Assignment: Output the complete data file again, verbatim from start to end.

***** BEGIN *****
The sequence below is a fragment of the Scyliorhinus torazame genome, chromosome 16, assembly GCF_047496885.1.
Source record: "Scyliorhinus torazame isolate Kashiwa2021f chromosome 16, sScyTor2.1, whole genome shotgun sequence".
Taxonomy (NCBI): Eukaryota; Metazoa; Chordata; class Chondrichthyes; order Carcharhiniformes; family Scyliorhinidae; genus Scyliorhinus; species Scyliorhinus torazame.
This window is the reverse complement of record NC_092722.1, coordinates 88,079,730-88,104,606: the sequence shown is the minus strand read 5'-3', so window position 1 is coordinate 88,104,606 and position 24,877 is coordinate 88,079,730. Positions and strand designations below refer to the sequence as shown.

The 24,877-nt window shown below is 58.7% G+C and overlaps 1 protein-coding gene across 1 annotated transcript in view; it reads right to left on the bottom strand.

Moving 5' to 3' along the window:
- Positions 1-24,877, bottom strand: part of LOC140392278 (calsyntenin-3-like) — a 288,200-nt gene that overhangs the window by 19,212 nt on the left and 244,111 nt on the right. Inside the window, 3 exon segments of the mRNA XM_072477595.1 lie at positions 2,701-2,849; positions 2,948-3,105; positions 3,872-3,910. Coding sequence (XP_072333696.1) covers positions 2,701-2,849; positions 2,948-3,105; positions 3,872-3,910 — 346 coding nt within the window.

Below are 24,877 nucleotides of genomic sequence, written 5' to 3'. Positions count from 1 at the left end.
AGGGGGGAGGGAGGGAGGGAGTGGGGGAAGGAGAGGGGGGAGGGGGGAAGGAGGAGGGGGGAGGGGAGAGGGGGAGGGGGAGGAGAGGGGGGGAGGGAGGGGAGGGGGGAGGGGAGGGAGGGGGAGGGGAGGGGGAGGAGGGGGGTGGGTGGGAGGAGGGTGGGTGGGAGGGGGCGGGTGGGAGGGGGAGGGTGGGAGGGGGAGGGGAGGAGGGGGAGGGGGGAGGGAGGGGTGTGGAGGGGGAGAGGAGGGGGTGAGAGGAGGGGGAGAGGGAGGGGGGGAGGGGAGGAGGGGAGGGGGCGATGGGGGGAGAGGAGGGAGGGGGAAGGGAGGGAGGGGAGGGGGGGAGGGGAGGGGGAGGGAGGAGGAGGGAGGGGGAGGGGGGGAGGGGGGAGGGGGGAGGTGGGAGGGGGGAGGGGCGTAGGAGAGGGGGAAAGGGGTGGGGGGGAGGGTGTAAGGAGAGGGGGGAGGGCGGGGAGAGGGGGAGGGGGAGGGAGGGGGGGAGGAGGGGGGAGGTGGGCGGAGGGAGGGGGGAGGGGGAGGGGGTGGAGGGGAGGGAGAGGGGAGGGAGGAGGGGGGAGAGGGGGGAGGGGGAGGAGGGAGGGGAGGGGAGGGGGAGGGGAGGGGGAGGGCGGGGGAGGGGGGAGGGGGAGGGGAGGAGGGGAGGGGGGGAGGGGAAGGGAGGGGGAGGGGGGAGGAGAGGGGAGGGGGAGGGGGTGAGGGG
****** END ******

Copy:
The sequence below is a fragment of the Scyliorhinus torazame genome, chromosome 16, assembly GCF_047496885.1.
Source record: "Scyliorhinus torazame isolate Kashiwa2021f chromosome 16, sScyTor2.1, whole genome shotgun sequence".
Taxonomy (NCBI): Eukaryota; Metazoa; Chordata; class Chondrichthyes; order Carcharhiniformes; family Scyliorhinidae; genus Scyliorhinus; species Scyliorhinus torazame.
This window is the reverse complement of record NC_092722.1, coordinates 88,079,730-88,104,606: the sequence shown is the minus strand read 5'-3', so window position 1 is coordinate 88,104,606 and position 24,877 is coordinate 88,079,730. Positions and strand designations below refer to the sequence as shown.

The 24,877-nt window shown below is 58.7% G+C and overlaps 1 protein-coding gene across 1 annotated transcript in view; it reads right to left on the bottom strand.

Moving 5' to 3' along the window:
- Positions 1-24,877, bottom strand: part of LOC140392278 (calsyntenin-3-like) — a 288,200-nt gene that overhangs the window by 19,212 nt on the left and 244,111 nt on the right. Inside the window, 3 exon segments of the mRNA XM_072477595.1 lie at positions 2,701-2,849; positions 2,948-3,105; positions 3,872-3,910. Coding sequence (XP_072333696.1) covers positions 2,701-2,849; positions 2,948-3,105; positions 3,872-3,910 — 346 coding nt within the window.

Below are 24,877 nucleotides of genomic sequence, written 5' to 3'. Positions count from 1 at the left end.
AGGGGGGAGGGAGGGAGGGAGTGGGGGAAGGAGAGGGGGGAGGGGGGAAGGAGGAGGGGGGAGGGGAGAGGGGGAGGGGGAGGAGAGGGGGGGAGGGAGGGGAGGGGGGAGGGGAGGGAGGGGGAGGGGAGGGGGAGGAGGGGGGTGGGTGGGAGGAGGGTGGGTGGGAGGGGGCGGGTGGGAGGGGGAGGGTGGGAGGGGGAGGGGAGGAGGGGGAGGGGGGAGGGAGGGGTGTGGAGGGGGAGAGGAGGGGGTGAGAGGAGGGGGAGAGGGAGGGGGGGAGGGGAGGAGGGGAGGGGGCGATGGGGGGAGAGGAGGGAGGGGGAAGGGAGGGAGGGGAGGGGGGGAGGGGAGGGGGAGGGAGGAGGAGGGAGGGGGAGGGGGGGAGGGGGGAGGGGGGAGGTGGGAGGGGGGAGGGGCGTAGGAGAGGGGGAAAGGGGTGGGGGGGAGGGTGTAAGGAGAGGGGGGAGGGCGGGGAGAGGGGGAGGGGGAGGGAGGGGGGGAGGAGGGGGGAGGTGGGCGGAGGGAGGGGGGAGGGGGAGGGGGTGGAGGGGAGGGAGAGGGGAGGGAGGAGGGGGGAGAGGGGGGAGGGGGAGGAGGGAGGGGAGGGGAGGGGGAGGGGAGGGGGAGGGCGGGGGAGGGGGGAGGGGGAGGGGAGGAGGGGAGGGGGGGAGGGGAAGGGAGGGGGAGGGGGGAGGAGAGGGGAGGGGGAGGGGGTGAGGGG